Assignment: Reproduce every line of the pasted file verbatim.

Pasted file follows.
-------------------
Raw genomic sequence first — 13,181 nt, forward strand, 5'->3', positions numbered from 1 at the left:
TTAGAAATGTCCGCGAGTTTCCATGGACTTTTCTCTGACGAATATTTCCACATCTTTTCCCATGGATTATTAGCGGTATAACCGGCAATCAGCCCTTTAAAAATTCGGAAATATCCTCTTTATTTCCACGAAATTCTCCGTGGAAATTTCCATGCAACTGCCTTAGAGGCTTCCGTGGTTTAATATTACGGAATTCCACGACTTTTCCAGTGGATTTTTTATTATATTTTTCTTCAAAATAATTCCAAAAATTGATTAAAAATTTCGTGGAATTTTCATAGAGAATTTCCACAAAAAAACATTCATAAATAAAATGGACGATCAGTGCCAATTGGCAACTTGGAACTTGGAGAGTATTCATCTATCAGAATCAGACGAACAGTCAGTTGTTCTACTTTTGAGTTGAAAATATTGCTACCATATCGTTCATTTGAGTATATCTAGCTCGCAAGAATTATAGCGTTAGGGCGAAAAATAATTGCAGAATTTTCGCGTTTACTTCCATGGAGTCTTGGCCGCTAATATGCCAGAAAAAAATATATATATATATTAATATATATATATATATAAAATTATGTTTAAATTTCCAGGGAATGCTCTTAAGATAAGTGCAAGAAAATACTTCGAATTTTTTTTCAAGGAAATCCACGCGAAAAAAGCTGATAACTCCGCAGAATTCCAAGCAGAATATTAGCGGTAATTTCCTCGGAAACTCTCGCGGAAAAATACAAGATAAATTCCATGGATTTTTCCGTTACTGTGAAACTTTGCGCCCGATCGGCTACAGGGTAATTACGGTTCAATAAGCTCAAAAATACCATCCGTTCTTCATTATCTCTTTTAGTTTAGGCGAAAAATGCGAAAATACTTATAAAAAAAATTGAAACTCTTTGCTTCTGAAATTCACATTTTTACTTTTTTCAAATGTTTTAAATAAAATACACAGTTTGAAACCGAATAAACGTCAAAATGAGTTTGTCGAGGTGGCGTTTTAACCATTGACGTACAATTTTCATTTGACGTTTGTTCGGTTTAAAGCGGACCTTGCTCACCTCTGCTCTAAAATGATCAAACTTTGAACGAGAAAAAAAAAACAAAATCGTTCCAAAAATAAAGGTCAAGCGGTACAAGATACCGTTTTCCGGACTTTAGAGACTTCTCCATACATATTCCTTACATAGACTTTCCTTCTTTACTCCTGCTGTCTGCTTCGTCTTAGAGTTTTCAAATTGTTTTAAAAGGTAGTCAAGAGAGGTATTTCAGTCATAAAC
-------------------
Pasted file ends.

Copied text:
Raw genomic sequence first — 13,181 nt, forward strand, 5'->3', positions numbered from 1 at the left:
TTAGAAATGTCCGCGAGTTTCCATGGACTTTTCTCTGACGAATATTTCCACATCTTTTCCCATGGATTATTAGCGGTATAACCGGCAATCAGCCCTTTAAAAATTCGGAAATATCCTCTTTATTTCCACGAAATTCTCCGTGGAAATTTCCATGCAACTGCCTTAGAGGCTTCCGTGGTTTAATATTACGGAATTCCACGACTTTTCCAGTGGATTTTTTATTATATTTTTCTTCAAAATAATTCCAAAAATTGATTAAAAATTTCGTGGAATTTTCATAGAGAATTTCCACAAAAAAACATTCATAAATAAAATGGACGATCAGTGCCAATTGGCAACTTGGAACTTGGAGAGTATTCATCTATCAGAATCAGACGAACAGTCAGTTGTTCTACTTTTGAGTTGAAAATATTGCTACCATATCGTTCATTTGAGTATATCTAGCTCGCAAGAATTATAGCGTTAGGGCGAAAAATAATTGCAGAATTTTCGCGTTTACTTCCATGGAGTCTTGGCCGCTAATATGCCAGAAAAAAATATATATATATATTAATATATATATATATATAAAATTATGTTTAAATTTCCAGGGAATGCTCTTAAGATAAGTGCAAGAAAATACTTCGAATTTTTTTTCAAGGAAATCCACGCGAAAAAAGCTGATAACTCCGCAGAATTCCAAGCAGAATATTAGCGGTAATTTCCTCGGAAACTCTCGCGGAAAAATACAAGATAAATTCCATGGATTTTTCCGTTACTGTGAAACTTTGCGCCCGATCGGCTACAGGGTAATTACGGTTCAATAAGCTCAAAAATACCATCCGTTCTTCATTATCTCTTTTAGTTTAGGCGAAAAATGCGAAAATACTTATAAAAAAAATTGAAACTCTTTGCTTCTGAAATTCACATTTTTACTTTTTTCAAATGTTTTAAATAAAATACACAGTTTGAAACCGAATAAACGTCAAAATGAGTTTGTCGAGGTGGCGTTTTAACCATTGACGTACAATTTTCATTTGACGTTTGTTCGGTTTAAAGCGGACCTTGCTCACCTCTGCTCTAAAATGATCAAACTTTGAACGAGAAAAAAAAAACAAAATCGTTCCAAAAATAAAGGTCAAGCGGTACAAGATACCGTTTTCCGGACTTTAGAGACTTCTCCATACATATTCCTTACATAGACTTTCCTTCTTTACTCCTGCTGTCTGCTTCGTCTTAGAGTTTTCAAATTGTTTTAAAAGGTAGTCAAGAGAGGTATTTCAGTCATAAAC